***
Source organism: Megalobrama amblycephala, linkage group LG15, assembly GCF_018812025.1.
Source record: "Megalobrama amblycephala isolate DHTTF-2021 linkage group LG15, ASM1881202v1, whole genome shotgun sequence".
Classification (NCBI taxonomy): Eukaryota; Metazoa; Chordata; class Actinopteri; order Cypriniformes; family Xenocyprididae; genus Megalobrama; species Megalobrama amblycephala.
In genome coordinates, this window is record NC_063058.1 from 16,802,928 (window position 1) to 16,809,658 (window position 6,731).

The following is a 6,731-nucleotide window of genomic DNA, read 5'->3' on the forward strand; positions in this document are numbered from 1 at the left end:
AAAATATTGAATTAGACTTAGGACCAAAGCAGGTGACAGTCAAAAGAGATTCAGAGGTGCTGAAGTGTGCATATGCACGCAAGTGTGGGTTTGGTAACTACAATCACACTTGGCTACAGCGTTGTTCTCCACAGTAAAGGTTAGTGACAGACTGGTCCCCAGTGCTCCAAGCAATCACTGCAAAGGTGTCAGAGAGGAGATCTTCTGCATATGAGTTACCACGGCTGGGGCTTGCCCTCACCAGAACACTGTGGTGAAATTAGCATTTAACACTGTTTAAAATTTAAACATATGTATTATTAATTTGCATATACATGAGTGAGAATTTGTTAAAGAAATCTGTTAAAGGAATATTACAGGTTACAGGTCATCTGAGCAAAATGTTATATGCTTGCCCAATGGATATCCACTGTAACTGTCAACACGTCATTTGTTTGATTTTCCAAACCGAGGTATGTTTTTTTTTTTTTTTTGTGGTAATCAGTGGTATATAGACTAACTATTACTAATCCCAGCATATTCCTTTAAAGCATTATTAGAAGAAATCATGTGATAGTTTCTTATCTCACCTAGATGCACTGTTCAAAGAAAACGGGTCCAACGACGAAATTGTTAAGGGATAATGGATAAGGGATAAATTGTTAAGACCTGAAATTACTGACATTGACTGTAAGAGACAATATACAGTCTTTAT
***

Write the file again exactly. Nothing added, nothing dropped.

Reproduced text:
Source organism: Megalobrama amblycephala, linkage group LG15, assembly GCF_018812025.1.
Source record: "Megalobrama amblycephala isolate DHTTF-2021 linkage group LG15, ASM1881202v1, whole genome shotgun sequence".
Classification (NCBI taxonomy): Eukaryota; Metazoa; Chordata; class Actinopteri; order Cypriniformes; family Xenocyprididae; genus Megalobrama; species Megalobrama amblycephala.
In genome coordinates, this window is record NC_063058.1 from 16,802,928 (window position 1) to 16,809,658 (window position 6,731).

The following is a 6,731-nucleotide window of genomic DNA, read 5'->3' on the forward strand; positions in this document are numbered from 1 at the left end:
AAAATATTGAATTAGACTTAGGACCAAAGCAGGTGACAGTCAAAAGAGATTCAGAGGTGCTGAAGTGTGCATATGCACGCAAGTGTGGGTTTGGTAACTACAATCACACTTGGCTACAGCGTTGTTCTCCACAGTAAAGGTTAGTGACAGACTGGTCCCCAGTGCTCCAAGCAATCACTGCAAAGGTGTCAGAGAGGAGATCTTCTGCATATGAGTTACCACGGCTGGGGCTTGCCCTCACCAGAACACTGTGGTGAAATTAGCATTTAACACTGTTTAAAATTTAAACATATGTATTATTAATTTGCATATACATGAGTGAGAATTTGTTAAAGAAATCTGTTAAAGGAATATTACAGGTTACAGGTCATCTGAGCAAAATGTTATATGCTTGCCCAATGGATATCCACTGTAACTGTCAACACGTCATTTGTTTGATTTTCCAAACCGAGGTATGTTTTTTTTTTTTTTTTGTGGTAATCAGTGGTATATAGACTAACTATTACTAATCCCAGCATATTCCTTTAAAGCATTATTAGAAGAAATCATGTGATAGTTTCTTATCTCACCTAGATGCACTGTTCAAAGAAAACGGGTCCAACGACGAAATTGTTAAGGGATAATGGATAAGGGATAAATTGTTAAGACCTGAAATTACTGACATTGACTGTAAGAGACAATATACAGTCTTTAT